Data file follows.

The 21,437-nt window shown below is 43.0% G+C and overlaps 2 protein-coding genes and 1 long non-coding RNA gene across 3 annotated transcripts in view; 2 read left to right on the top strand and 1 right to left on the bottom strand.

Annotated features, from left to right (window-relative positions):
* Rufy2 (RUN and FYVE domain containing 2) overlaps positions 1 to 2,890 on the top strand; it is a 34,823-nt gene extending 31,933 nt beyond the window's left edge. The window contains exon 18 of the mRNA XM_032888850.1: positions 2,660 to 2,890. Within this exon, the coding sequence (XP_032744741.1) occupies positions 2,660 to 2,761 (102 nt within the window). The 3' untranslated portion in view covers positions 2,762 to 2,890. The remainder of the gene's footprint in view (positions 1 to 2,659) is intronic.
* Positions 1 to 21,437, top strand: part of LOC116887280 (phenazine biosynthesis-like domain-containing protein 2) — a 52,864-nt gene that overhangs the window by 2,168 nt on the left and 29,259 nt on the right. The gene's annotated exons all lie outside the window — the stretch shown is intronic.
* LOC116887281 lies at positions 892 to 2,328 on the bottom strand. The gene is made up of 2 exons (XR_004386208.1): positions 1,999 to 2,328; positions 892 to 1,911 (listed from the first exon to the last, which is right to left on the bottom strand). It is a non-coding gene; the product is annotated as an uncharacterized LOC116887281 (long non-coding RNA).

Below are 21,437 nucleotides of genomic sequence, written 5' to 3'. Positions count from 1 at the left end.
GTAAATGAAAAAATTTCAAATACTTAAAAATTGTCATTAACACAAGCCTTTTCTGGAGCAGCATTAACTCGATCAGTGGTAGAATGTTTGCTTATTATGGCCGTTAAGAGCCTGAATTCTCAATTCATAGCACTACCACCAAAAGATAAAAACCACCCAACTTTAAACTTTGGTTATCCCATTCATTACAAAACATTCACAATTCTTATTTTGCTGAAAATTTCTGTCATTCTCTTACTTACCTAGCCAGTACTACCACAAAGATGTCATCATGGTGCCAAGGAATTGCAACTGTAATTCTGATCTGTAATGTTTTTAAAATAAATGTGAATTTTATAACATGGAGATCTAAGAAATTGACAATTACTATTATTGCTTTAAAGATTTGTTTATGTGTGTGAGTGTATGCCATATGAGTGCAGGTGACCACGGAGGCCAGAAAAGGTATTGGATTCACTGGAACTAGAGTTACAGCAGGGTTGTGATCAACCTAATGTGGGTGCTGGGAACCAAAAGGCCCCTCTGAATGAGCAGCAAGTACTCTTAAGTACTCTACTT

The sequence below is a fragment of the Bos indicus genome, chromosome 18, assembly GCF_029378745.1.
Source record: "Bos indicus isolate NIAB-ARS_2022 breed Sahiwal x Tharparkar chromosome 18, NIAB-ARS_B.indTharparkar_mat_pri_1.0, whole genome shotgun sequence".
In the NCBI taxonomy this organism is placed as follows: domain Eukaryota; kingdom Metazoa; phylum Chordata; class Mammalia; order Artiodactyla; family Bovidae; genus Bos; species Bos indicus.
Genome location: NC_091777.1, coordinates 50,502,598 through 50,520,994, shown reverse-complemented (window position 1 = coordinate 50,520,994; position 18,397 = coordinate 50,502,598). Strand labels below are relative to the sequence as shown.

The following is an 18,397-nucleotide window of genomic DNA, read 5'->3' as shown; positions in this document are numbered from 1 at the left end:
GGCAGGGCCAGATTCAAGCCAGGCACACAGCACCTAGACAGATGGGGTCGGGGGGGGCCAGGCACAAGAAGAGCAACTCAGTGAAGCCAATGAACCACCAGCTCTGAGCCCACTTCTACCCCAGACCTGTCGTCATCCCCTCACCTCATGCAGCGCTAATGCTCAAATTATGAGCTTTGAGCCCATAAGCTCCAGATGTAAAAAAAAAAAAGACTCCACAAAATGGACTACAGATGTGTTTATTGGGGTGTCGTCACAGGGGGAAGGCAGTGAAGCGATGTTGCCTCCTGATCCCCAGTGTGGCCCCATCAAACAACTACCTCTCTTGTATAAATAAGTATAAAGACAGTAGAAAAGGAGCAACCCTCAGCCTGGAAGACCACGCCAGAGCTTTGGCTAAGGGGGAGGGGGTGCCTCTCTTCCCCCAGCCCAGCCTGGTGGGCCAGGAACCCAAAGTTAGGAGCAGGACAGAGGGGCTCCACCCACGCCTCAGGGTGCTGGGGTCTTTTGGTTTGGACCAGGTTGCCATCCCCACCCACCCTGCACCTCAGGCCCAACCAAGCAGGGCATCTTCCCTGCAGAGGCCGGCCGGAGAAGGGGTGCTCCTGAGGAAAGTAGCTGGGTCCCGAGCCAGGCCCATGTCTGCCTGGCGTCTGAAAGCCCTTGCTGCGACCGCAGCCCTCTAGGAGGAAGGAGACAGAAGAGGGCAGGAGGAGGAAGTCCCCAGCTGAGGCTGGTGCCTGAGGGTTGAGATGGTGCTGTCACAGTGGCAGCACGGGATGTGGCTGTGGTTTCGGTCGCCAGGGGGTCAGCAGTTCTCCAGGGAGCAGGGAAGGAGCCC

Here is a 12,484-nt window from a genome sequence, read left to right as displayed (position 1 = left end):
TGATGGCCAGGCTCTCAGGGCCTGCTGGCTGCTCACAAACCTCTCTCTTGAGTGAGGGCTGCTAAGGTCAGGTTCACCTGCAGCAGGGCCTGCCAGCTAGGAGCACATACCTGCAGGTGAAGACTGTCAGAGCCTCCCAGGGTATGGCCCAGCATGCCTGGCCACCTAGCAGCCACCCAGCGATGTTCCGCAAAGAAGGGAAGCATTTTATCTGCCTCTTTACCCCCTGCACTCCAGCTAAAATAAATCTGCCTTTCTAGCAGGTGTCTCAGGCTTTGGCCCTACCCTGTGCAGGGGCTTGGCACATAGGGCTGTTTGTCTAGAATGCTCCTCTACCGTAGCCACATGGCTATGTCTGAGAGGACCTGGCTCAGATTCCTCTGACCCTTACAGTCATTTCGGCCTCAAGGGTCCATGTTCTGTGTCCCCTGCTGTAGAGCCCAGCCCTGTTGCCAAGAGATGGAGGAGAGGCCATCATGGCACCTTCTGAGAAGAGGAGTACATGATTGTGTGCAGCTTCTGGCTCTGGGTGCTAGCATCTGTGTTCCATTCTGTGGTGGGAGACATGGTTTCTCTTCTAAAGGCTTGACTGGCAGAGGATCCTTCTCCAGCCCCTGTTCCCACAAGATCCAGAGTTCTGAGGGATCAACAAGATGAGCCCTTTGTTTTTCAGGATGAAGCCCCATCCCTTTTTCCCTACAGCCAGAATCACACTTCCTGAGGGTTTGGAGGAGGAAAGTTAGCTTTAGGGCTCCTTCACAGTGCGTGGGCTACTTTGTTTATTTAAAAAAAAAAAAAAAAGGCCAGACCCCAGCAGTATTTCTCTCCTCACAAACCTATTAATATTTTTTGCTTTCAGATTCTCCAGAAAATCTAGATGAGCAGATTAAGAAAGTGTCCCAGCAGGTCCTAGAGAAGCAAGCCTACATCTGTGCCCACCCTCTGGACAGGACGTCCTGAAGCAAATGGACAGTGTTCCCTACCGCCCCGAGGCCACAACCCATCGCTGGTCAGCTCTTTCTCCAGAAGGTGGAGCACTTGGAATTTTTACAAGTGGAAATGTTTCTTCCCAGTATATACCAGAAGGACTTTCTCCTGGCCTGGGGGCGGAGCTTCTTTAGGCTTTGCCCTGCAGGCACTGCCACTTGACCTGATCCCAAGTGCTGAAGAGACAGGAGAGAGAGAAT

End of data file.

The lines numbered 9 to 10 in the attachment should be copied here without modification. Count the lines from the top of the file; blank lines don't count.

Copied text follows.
Source record: "Bos indicus isolate NIAB-ARS_2022 breed Sahiwal x Tharparkar chromosome 18, NIAB-ARS_B.indTharparkar_mat_pri_1.0, whole genome shotgun sequence".
In the NCBI taxonomy this organism is placed as follows: domain Eukaryota; kingdom Metazoa; phylum Chordata; class Mammalia; order Artiodactyla; family Bovidae; genus Bos; species Bos indicus.